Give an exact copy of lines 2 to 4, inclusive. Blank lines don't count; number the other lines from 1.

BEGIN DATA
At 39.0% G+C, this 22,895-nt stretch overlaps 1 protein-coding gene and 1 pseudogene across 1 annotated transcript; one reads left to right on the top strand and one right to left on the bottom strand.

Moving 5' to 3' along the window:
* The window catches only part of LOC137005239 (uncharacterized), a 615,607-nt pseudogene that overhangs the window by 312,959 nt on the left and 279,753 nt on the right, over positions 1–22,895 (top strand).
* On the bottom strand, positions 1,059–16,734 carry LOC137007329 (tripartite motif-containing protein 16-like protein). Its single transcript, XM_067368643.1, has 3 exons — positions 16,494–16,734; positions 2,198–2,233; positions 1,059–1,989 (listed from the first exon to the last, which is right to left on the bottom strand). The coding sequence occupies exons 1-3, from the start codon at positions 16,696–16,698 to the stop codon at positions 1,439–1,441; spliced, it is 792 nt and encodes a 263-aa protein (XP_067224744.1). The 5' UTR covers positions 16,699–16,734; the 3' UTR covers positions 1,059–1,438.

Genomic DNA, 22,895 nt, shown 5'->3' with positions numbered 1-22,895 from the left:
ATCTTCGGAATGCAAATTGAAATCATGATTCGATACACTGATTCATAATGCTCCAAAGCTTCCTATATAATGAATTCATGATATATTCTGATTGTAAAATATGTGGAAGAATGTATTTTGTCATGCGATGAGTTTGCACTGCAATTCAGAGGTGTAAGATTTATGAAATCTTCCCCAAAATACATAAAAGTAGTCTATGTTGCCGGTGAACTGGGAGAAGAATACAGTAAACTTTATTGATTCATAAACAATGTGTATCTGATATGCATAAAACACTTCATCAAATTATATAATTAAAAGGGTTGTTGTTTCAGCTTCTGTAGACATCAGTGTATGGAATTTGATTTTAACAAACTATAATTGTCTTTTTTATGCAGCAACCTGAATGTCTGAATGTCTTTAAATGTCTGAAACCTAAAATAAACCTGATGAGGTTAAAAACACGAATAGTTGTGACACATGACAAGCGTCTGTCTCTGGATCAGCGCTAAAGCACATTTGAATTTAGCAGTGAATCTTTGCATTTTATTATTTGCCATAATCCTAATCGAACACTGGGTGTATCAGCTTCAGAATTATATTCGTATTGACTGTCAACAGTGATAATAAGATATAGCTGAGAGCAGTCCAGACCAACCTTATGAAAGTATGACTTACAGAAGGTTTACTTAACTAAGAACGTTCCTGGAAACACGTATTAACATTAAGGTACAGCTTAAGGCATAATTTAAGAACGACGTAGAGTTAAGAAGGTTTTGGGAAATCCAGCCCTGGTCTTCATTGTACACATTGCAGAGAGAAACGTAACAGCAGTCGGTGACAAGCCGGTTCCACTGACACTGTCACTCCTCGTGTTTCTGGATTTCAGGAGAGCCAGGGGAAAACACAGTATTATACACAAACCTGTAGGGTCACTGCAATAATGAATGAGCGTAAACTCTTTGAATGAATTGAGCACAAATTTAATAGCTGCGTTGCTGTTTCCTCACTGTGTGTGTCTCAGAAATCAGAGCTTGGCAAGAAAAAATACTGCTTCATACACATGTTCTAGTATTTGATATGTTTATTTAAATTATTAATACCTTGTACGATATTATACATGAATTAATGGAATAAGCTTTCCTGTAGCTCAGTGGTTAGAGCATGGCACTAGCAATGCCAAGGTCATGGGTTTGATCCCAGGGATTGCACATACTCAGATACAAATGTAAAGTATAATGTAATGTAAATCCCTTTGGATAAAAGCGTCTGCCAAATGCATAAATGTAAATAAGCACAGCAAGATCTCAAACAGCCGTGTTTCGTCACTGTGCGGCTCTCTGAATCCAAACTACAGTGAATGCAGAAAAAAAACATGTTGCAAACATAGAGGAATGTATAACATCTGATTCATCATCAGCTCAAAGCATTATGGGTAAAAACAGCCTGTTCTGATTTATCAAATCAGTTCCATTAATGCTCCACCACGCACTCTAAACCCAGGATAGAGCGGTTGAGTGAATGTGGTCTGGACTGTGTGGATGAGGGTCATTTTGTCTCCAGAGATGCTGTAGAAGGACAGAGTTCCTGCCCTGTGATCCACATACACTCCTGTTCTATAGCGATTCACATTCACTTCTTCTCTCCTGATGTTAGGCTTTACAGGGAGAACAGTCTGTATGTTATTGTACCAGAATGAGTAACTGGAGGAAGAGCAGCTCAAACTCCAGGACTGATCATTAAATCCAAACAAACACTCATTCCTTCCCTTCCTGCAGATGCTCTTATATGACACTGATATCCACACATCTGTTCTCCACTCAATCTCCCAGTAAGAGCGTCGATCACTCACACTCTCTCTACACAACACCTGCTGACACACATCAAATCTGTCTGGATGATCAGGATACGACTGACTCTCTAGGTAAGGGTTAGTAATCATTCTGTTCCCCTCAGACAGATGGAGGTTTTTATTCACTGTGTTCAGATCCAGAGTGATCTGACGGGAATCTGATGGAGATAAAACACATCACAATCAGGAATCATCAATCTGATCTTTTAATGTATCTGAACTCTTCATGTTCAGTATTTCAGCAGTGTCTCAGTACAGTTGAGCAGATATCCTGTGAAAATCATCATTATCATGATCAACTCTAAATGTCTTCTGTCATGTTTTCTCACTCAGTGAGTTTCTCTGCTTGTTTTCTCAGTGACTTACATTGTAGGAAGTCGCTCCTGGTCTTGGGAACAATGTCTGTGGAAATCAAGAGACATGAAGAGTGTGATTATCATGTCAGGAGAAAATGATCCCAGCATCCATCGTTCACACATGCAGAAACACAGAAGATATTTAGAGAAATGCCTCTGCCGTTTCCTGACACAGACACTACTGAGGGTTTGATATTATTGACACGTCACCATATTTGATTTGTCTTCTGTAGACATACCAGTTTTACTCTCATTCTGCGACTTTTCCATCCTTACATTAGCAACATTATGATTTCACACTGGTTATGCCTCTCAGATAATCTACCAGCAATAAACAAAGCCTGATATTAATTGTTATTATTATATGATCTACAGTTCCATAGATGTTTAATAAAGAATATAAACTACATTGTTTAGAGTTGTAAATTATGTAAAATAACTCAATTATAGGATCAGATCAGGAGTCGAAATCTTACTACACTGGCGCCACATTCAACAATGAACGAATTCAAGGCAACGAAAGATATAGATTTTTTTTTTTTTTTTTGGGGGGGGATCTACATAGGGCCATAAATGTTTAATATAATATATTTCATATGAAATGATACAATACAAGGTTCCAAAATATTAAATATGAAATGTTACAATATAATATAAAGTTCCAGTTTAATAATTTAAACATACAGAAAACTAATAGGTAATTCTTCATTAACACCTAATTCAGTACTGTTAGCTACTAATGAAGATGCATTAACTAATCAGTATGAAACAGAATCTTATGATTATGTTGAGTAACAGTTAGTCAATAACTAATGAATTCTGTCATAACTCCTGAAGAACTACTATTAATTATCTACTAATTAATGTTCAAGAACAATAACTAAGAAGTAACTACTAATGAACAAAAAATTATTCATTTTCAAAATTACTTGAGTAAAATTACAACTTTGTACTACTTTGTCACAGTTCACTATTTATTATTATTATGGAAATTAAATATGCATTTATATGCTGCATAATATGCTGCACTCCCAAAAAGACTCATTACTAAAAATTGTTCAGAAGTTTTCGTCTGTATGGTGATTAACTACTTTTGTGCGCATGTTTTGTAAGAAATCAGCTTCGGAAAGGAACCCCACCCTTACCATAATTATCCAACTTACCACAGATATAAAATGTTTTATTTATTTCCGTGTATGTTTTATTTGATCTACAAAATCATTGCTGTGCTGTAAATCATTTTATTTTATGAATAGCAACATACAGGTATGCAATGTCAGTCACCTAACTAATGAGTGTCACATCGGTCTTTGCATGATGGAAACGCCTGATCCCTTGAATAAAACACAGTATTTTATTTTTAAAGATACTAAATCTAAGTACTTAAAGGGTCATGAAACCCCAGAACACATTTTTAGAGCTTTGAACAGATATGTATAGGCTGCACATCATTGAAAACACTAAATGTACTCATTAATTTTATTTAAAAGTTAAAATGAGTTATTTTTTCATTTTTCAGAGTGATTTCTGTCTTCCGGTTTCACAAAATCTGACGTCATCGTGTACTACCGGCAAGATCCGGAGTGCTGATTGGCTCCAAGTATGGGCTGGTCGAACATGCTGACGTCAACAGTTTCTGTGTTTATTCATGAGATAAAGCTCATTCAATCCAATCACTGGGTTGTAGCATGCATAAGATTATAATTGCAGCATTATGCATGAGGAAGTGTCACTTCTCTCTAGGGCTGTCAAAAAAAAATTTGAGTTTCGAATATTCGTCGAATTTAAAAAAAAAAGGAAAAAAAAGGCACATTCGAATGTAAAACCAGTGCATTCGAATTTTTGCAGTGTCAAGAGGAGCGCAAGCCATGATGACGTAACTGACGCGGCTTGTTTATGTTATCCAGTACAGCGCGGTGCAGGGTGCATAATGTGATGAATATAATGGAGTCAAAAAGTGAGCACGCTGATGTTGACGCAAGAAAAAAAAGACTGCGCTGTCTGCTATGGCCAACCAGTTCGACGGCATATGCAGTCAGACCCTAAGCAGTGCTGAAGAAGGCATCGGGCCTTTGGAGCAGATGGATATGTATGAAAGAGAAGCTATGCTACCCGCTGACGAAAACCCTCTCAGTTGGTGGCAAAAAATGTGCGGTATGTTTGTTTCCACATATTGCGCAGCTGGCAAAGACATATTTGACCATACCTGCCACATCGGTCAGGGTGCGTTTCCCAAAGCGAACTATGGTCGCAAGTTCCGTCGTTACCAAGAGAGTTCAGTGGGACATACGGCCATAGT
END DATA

Moving 5' to 3' along the window:
* The window catches only part of LOC137005239 (uncharacterized), a 615,607-nt pseudogene that overhangs the window by 312,959 nt on the left and 279,753 nt on the right, over positions 1–22,895 (top strand).
* On the bottom strand, positions 1,059–16,734 carry LOC137007329 (tripartite motif-containing protein 16-like protein). Its single transcript, XM_067368643.1, has 3 exons — positions 16,494–16,734; positions 2,198–2,233; positions 1,059–1,989 (listed from the first exon to the last, which is right to left on the bottom strand). The coding sequence occupies exons 1-3, from the start codon at positions 16,696–16,698 to the stop codon at positions 1,439–1,441; spliced, it is 792 nt and encodes a 263-aa protein (XP_067224744.1). The 5' UTR covers positions 16,699–16,734; the 3' UTR covers positions 1,059–1,438.